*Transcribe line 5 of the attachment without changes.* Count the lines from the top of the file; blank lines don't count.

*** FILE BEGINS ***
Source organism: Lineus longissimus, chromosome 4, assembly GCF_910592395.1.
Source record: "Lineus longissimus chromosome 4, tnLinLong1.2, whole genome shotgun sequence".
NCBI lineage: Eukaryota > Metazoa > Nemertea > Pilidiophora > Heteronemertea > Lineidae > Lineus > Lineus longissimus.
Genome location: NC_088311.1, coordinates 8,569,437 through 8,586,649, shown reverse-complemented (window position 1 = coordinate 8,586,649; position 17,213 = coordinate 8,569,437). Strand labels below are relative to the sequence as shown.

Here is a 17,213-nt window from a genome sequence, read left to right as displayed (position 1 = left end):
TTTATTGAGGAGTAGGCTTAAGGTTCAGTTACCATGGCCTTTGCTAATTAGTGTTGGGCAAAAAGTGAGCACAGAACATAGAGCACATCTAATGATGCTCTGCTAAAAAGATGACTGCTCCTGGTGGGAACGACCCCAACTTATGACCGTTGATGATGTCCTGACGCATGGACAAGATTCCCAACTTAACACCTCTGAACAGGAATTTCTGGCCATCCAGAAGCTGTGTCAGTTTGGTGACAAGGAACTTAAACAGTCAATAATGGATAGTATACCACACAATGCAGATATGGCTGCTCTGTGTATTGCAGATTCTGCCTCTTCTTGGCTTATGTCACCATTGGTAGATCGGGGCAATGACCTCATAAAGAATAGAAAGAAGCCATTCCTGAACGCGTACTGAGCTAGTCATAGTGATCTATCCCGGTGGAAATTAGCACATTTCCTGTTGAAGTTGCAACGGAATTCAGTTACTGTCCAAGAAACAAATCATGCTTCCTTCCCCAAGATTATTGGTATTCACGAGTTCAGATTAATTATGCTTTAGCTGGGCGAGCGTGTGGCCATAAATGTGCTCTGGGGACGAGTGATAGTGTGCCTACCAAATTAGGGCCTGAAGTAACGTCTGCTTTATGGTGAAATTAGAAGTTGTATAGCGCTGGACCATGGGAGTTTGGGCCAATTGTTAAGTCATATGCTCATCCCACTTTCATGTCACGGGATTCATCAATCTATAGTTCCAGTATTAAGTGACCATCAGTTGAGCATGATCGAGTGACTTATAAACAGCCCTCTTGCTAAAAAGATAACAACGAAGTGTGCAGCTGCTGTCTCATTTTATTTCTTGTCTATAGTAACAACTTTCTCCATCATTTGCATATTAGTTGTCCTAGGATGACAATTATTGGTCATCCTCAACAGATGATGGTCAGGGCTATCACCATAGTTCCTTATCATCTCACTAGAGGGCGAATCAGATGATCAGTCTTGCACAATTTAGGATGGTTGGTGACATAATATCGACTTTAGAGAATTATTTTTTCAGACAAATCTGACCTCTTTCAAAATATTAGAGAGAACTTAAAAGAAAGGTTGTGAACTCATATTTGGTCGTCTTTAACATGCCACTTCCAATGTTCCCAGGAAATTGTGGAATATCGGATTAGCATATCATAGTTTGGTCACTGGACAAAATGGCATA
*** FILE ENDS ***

Here is a 17,213-nt window from a genome sequence, read left to right as displayed (position 1 = left end):